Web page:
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Thursday, October 24, 2013

Adventures in Dreamtown

Paul Klee Dream City 1921

There's a town  I visit in my dreams almost every night. It's the same every time I'm there--only the plot changes.

I've come to know the neighborhoods, shopping malls, an enormous grocery store, the school, hospital, even a small casino. In homes, towels and mixing bowls spill from partially packed boxes and I never know if the residents are moving in or out. Some of these are houses I used to live in, but they are no longer my home. Wandering through the neighborhoods I used to know, I cut through back yards and living rooms, encountering children who run to find their parents. After all, I am sometimes in a hospital gown, dragging my drip IV behind me like a hobbyhorse.

I'm often on my way to a hospital which I enter through a loading dock.  I never really know if I'm there to visit or to have another surgery. I try to find out at the nurses' station, but it is always deserted, except for an old man smoking a cigarette. He has nothing to say. Sooner or later I encounter my mother who is strangely calm. She wanders off find someone to help me, much as she would to find a cup of coffee.

Dream window
Walmart-esque nightmare
I shop at a mall where most of the stores are closed or understocked, but through the windows I sometimes see outlandish but beautiful clothing: tall hats made of silver fur, silks figured with scenes from a fairytale, whimsical crafts clicking with magic. When I open the door I am in a Walmart-esque nightmare.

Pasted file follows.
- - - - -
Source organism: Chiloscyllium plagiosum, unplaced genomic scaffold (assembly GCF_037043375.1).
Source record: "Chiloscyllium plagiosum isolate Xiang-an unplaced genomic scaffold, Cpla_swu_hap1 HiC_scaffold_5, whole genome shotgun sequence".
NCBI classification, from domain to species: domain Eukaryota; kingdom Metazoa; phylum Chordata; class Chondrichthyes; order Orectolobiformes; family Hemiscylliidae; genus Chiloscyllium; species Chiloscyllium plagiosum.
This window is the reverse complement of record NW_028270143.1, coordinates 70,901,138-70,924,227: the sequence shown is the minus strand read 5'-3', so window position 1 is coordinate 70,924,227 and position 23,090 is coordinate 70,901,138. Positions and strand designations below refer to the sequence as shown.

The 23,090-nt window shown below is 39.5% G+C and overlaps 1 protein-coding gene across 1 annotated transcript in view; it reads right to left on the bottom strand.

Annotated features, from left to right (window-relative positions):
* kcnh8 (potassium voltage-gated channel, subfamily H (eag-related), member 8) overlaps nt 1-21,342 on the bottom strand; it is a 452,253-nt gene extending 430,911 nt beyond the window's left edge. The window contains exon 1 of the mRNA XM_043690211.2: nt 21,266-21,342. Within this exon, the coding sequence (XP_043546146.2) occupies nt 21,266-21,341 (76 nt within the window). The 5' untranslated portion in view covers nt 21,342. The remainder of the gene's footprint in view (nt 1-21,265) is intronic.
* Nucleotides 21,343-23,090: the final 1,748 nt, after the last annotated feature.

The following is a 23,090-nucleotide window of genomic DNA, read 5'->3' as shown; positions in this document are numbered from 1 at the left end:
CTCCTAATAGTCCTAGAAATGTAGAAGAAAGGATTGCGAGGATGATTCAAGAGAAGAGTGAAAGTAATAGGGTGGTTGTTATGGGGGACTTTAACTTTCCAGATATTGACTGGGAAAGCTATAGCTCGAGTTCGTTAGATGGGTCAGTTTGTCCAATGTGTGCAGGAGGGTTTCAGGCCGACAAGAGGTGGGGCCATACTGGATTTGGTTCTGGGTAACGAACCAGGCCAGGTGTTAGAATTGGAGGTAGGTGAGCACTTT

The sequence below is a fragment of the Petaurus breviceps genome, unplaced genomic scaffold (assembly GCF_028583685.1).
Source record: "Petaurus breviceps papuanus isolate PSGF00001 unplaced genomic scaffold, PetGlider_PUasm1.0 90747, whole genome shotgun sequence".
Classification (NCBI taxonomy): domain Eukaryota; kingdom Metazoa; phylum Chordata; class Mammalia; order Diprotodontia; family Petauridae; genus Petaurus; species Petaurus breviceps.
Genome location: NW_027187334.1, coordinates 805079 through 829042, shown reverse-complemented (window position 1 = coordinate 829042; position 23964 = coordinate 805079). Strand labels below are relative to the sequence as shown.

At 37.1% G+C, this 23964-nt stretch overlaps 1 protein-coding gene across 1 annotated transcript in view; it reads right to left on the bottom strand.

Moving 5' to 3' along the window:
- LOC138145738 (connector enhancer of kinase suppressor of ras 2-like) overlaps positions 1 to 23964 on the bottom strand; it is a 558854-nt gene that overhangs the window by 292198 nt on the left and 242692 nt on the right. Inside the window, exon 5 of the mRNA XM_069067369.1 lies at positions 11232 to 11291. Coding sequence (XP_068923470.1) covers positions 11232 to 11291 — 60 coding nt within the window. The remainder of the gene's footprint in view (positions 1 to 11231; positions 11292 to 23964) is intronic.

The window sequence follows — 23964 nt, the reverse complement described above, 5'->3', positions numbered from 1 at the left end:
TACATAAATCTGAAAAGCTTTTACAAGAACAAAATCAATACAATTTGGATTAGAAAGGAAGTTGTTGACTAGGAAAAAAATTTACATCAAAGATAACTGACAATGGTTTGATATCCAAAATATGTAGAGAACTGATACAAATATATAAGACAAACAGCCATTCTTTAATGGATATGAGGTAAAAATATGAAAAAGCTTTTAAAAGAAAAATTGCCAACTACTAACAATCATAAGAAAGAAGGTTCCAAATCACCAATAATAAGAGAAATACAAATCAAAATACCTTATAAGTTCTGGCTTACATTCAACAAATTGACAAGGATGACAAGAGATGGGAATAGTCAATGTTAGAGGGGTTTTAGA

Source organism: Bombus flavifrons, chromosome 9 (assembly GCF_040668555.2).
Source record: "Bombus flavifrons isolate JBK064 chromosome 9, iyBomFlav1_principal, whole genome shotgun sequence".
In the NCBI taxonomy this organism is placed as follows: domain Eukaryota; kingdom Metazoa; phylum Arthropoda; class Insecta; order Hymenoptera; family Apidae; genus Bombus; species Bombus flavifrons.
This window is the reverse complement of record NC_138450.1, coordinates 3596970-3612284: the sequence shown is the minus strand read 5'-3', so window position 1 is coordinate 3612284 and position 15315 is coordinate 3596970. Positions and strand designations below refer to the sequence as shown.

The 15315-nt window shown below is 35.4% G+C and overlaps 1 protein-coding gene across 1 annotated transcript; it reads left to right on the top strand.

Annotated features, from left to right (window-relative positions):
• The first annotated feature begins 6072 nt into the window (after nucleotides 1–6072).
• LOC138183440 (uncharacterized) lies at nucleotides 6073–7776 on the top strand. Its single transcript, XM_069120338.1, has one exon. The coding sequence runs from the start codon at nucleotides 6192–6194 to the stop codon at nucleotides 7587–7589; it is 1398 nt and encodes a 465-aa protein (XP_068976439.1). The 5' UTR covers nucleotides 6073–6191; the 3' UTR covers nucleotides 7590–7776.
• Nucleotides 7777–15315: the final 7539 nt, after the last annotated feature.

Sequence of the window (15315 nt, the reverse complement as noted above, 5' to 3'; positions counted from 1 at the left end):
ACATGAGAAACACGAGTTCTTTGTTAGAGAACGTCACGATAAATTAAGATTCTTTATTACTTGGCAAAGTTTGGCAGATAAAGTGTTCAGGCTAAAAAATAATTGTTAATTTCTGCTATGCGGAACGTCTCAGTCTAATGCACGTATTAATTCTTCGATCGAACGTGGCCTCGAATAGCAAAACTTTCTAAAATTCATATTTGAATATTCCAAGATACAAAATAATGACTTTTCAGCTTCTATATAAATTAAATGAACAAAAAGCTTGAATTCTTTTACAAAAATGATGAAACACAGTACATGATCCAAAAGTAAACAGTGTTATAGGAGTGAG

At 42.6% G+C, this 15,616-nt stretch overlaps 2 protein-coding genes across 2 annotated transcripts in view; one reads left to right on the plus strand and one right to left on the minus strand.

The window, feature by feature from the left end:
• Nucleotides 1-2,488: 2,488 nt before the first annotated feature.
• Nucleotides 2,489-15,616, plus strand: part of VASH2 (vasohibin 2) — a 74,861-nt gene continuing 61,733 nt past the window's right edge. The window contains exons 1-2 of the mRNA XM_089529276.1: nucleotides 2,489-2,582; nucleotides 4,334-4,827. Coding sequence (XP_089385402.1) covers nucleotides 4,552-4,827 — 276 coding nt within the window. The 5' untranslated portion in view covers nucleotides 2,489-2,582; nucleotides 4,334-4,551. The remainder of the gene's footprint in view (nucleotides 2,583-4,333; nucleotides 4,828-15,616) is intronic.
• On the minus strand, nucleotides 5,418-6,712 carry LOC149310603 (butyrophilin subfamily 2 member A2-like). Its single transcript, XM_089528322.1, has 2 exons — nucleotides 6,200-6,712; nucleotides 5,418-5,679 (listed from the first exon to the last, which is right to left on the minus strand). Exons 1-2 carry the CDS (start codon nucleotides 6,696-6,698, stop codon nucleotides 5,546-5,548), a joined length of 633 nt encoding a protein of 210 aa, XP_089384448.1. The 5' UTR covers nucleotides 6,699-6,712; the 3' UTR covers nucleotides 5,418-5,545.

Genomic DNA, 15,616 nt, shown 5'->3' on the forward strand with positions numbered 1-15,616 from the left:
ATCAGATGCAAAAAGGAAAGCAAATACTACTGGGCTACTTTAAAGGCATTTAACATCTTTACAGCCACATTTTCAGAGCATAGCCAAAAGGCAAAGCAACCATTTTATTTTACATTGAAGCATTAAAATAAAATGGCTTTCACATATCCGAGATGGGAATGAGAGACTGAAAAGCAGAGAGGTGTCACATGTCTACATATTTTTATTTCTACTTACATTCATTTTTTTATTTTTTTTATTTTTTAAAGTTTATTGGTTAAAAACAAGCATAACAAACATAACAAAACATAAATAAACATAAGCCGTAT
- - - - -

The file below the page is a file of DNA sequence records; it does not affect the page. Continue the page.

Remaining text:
There are a few spots of brilliant beauty in Dreamtown, for example, a bare silver tree in whose branches a hundred yellow canaries wearing red pagoda-shaped hats trill Vivaldi. For the most part, though, the light is always dim and ramshackle buildings sway under matchstick scaffolding. Every street ends suddenly and my dreaming self asks endlessly, What is this place? Why do I return here night after night?

Freud might say that the houses, which in women's dreams represent their bodies, demonstrate my unhappiness with the way my own aging corpus betrays me. Jung might identify the old man smoking as an archetypal gatekeeper or mentor who will remain silent until I unlock his tongue with the right sort of magic. In these dreams I trespass in homes no longer my own and in hospital wards marked DO NOT ENTER. According to Dream Moods, one of the most popular dream interpretation sites on the Internet, "To dream that you are trespassing suggests that you are forcing your beliefs on others." Perhaps. Readers? Students?

Writing, we are told, is a process of discovery. I write this blog as a way of thinking, more than as a means of communication. And as I've written this particular post, I've remembered that, whatever else dreams may be -- portents, warped figments of the mind at rest, echoes of the deep, dark past -- they are always metaphors. But what does this one teach me? Perhaps that I know more as a dreamer than as a waking being. As a citizen of HereAndNow, I am so often frustrated, afraid and angry. I curse while I drive and as I read the newspaper. I worry about the prices of gold and gas. I continue to despise Karl Rove and Reinhard Heydrich.

My Dreamtown may have emerged from unresolved fears and thwarted expectations, but oddly enough, I am never afraid there or angry, merely curious. So, is this series of nightly vignettes instructing me to meet what I encounter with curiosity? With acceptance? Not expectation or judgment? Will calm consideration dispel the threat of whatever I confront? Turn a bomb into a bubble or a serpent to a string of pearls?

I don't know, but I suspect there is something to this lesson.  I will try for now to unclench my mind from expectation and my heart from fear. I think that such a change can at least do no harm.